Now on display at The Tank Museum in Bovington is a very rare item from the German Maus Tank project. The optical gun sight of the heaviest tank ever built.
For many years, the item was in the archives of the Tank Museum as an unidentified optical sight, one that did not appear in any of the standard references. The sight came from a collection of German optics that had been returned to Britain after the Second World War and had ended up at The Tank Museum.
This sight is a very rare item and likely the only part of the original Maus tank programme to end up in Britain. The sight has the three-letter code blc which indicates Carl Zeiss. Zeiss is recorded as having delivered a model of the sight in June of 1943 to the Maus project for incorporation in the wooden turret mock-up.
Hitler saw the threat of the Russian tank design and wanted a super heavy tank that would get ahead of the enemy tank design with thicker armour and more firepower.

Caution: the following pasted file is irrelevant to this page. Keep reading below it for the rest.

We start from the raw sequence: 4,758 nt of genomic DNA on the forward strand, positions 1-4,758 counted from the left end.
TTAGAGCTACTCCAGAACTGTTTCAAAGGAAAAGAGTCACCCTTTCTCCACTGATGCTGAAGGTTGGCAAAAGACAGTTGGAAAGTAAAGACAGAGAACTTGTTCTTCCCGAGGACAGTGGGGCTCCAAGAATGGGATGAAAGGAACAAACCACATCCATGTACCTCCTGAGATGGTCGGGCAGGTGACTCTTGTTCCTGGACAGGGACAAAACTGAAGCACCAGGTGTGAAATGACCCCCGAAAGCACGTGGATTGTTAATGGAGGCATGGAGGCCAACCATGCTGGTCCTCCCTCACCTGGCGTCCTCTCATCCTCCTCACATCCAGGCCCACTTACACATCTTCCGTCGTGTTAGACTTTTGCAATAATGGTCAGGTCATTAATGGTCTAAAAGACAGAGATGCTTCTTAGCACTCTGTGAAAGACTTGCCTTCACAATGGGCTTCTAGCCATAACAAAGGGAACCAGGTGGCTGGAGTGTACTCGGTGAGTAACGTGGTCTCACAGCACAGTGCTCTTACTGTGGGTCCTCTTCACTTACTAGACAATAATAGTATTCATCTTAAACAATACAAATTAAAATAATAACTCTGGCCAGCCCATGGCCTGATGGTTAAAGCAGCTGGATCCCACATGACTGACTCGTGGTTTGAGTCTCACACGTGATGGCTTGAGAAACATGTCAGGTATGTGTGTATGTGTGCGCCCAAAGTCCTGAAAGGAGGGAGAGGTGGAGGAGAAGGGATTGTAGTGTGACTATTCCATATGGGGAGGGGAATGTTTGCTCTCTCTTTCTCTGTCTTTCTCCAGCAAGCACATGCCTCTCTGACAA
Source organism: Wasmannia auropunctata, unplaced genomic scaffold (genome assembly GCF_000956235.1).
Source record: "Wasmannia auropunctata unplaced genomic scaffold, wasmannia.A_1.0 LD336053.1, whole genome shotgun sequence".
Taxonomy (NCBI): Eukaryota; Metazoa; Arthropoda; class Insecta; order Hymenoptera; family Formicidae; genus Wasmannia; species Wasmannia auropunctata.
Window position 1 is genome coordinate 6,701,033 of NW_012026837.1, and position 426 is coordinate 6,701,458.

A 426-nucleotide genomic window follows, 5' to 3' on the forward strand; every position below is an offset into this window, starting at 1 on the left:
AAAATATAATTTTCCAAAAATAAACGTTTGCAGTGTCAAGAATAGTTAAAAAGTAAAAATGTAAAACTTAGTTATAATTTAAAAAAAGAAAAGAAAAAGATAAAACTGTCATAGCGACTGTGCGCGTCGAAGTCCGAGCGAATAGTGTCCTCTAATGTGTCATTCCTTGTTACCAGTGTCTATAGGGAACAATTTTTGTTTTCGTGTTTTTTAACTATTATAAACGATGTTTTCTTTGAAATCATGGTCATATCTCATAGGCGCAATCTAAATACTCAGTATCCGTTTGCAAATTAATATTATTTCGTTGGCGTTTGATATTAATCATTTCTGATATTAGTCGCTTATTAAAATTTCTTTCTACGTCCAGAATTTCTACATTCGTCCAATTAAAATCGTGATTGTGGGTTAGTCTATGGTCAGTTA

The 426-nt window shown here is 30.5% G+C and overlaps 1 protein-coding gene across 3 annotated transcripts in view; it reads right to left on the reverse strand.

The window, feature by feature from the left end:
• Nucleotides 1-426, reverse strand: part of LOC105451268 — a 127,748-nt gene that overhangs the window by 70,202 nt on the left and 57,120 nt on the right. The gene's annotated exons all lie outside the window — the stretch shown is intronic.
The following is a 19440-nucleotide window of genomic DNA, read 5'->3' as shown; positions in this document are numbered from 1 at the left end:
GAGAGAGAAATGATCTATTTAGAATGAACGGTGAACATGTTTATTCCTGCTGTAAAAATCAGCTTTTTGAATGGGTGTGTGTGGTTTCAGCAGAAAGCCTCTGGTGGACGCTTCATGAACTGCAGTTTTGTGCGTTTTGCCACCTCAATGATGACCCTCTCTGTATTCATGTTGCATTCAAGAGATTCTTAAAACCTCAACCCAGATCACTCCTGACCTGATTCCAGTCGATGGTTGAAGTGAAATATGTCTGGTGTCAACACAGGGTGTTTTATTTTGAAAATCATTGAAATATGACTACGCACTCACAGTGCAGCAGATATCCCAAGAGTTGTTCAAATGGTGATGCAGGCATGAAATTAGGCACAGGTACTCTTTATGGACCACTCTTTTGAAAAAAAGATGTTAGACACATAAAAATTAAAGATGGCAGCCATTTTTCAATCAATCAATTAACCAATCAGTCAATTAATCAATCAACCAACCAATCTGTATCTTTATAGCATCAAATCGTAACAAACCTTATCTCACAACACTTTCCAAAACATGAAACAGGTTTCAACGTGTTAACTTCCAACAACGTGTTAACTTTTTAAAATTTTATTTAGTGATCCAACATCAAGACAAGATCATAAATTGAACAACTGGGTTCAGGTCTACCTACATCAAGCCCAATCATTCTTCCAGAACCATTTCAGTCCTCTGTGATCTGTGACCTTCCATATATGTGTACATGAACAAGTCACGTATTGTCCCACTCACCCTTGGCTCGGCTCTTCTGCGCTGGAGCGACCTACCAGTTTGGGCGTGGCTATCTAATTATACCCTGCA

Allied bombing raids on the Krupp factory in 1943, led to the loss of the Maus production drawings and the wooden mock-up. As a direct result of the bombing, production was cancelled.
Two pre-production vehicles were however completed and sent to the testing grounds at Kummersdorf in late 1944. Both tanks were blown up by the advancing Russian forces in 1945.
The second Maus hull suffered more extensive damage as it had ammunition stowed in it. The Russian forces married the turret from the second tank with the hull from the first and took the vehicle to Moscow for evaluation. The hybrid tank is now on display at the Russian Tank Museum at Kubinka.
At the end of the war, the Allies conducted a search for information on weaponry, production techniques, and new technologies in Germany. This included interviewing German scientists and industrialists such as Ferdinand Porsche and taking away paperwork, designs, and examples of the materials and items captured. Some of these reports, including the Porsche material, are in The Tank Museum Archives, and the amount of material on the Maus project is considerable.
When and where the Maus sight was collected is currently unknown, but more information seems to surface over time, so there may well be more Maus tales in the future.
The Maus sight is now on display in the Museum along with the first round fired from a tank. To find out more, order our 100 objects book, written by David Willey.